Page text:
Coalition Sign On Letter Opposing Biden Offshore Drilling Plan
Background: President Biden through the Department of the Interior just released an offshore drilling plan that would break his promise of no new fossil fuel leasing, further threaten frontline communities, and deepen the climate crisis.

We are calling on him and Interior to issue a 5-Year offshore plan that contains no new leases and phase out existing production.

Addressed to: Interior Secretary Deb Haaland, Bureau of Ocean Energy Management Director Amanda Lefton

Language below:

We are writing to urge you to issue an offshore Oil and Gas Leasing Program that contains no new leases in any region or planning area. Oil leases exacerbate the climate crisis and deepen our nation’s reliance on dirty fossil fuels. Offshore leasing risks oil spills that harm fisheries and wildlife, and pollutes the air and water of frontline communities.

The science is clear that to meet our national climate goals, you must end new fossil fuel leasing and phase out existing production. Pollution from existing fossil fuel developments already exceed pathways that would limit warming to 1.5°C.  Globally, emissions must be reduced by half over the next decade to limit warming to 1.5°C.  Past fossil fuel leasing has locked in a dangerous path toward climate catastrophe, and the nation’s energy needs require a rapid shift away from fossil fuels. There is simply no room in the global carbon budget for any new fossil fuel production and infrastructure of any kind anywhere in the world, right now.

In preparing a five-year leasing plan under the Outer Continental Shelf Lands Act, the Secretary must consider several factors including environmental and social values.  The Act “does not mandate any particular balance, but vests the Secretary with discretion to weigh the elements so as to ‘best meet national energy needs.’”  There are already nearly 11 million acres of federal waters under lease for oil and gas development;  therefore, rather than offering new leases the Secretary should plan a phase out of existing production off California, Alaska, and in the Gulf of Mexico.

The impacts of offshore oil development on our nation’s land, water, wildlife, and health and security of communities — particularly communities of color, which bear a disproportionate burden of pollution and climate disruption — merit strong leadership that will end new leasing. For example, the oil industry has destroyed vast wetlands along the Gulf Coast, leaving communities more vulnerable to flooding and storms fueled by climate change. Offshore oil spills have poisoned and killed fish and wildlife, including lasting damage from the BP oil spill to dolphins, deep sea corals, and sea turtles. Onshore infrastructure associated with offshore leasing sickens and kills people with toxic pollution. Human-caused climate change is inflicting widespread harms on the United States — from sea level rise and flooding, and declining food and water security, to species extinctions and public health threats.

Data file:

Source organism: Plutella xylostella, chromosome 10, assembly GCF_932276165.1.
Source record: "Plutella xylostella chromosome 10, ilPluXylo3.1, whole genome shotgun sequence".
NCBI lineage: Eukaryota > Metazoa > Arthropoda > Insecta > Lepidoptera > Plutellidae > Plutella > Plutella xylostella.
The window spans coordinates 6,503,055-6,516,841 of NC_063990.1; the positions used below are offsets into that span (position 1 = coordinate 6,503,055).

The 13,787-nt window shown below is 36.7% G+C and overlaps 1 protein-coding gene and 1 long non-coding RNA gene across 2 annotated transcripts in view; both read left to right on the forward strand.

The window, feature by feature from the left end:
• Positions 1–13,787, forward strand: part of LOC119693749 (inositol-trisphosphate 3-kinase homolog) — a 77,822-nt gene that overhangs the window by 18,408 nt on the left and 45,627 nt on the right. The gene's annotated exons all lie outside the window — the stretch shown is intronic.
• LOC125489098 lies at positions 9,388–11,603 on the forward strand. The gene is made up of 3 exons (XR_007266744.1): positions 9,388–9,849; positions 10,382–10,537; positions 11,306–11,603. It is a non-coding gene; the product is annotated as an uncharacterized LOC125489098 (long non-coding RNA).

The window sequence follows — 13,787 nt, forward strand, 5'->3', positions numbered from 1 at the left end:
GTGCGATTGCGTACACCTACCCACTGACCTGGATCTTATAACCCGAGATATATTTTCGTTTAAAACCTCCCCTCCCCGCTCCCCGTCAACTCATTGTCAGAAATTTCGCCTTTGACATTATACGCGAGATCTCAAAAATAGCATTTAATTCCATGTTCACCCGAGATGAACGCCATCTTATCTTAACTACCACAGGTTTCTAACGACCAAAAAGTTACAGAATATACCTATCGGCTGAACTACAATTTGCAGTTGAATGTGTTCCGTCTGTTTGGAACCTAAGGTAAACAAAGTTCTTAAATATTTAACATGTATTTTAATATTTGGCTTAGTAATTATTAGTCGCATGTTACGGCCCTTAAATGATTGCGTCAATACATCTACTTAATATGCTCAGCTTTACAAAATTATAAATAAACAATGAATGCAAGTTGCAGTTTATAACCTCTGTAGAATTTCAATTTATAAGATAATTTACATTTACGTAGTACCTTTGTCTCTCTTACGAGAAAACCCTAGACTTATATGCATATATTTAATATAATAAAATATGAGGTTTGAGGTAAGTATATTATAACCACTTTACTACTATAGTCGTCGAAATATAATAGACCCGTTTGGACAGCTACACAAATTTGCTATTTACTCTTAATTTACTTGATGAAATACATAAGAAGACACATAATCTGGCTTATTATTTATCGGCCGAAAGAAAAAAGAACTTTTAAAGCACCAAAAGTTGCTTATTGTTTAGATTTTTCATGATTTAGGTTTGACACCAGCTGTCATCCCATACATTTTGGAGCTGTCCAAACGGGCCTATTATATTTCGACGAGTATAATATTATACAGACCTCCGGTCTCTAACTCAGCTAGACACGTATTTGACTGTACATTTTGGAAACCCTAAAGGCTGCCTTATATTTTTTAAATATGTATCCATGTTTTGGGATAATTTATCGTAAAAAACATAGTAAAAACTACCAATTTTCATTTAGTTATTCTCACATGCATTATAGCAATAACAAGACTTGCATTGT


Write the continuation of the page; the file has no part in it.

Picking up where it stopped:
Issuing no new leases is consistent with the OCS Lands Act. In enacting section 18(a) in 1978, Congress acknowledged that the nation would need to shift away from fossil fuels and leasing would “afford us needed time — as much as a generation — within which to develop alternative sources of energy. . . [and] provide time to bring on-line, and improve energy technologies dealing with, solar, geothermal, . . . and other energy forms.”  Our environmental and national energy needs have profoundly changed in the seven decades since Congress enacted the OCS Lands Act. Renewable energy technology improvements and cost-effectiveness make them a viable and necessary alternative to fossil fuels that will reduce carbon pollution. Now, in 2022, the administration recognizes that “There is little time left to avoid setting the world on a dangerous, potentially catastrophic, climate trajectory.”  It is the nation's policy “to combat the climate crisis to implement a Government-wide approach that reduces climate pollution in every sector of the economy.”   The current moment requires halting new offshore oil and gas leasing, while rejecting false solutions like carbon capture and storage and carbon offsets that, along with leasing, lock in dependence on fossil fuels.

For these reasons, we urge the Secretary to offer no new offshore oil and gas leases in the OCS Leasing Program. We further request that the Secretary support a swift and just transition that will improve the wellbeing of communities that have been harmed by our nation’s dependence on fossil fuels, prioritizing environmental justice. Doing so would help protect our climate, wildlife, and frontline communities while the administration develops a plan to phase out fossil fuel extraction from federal waters and lands.

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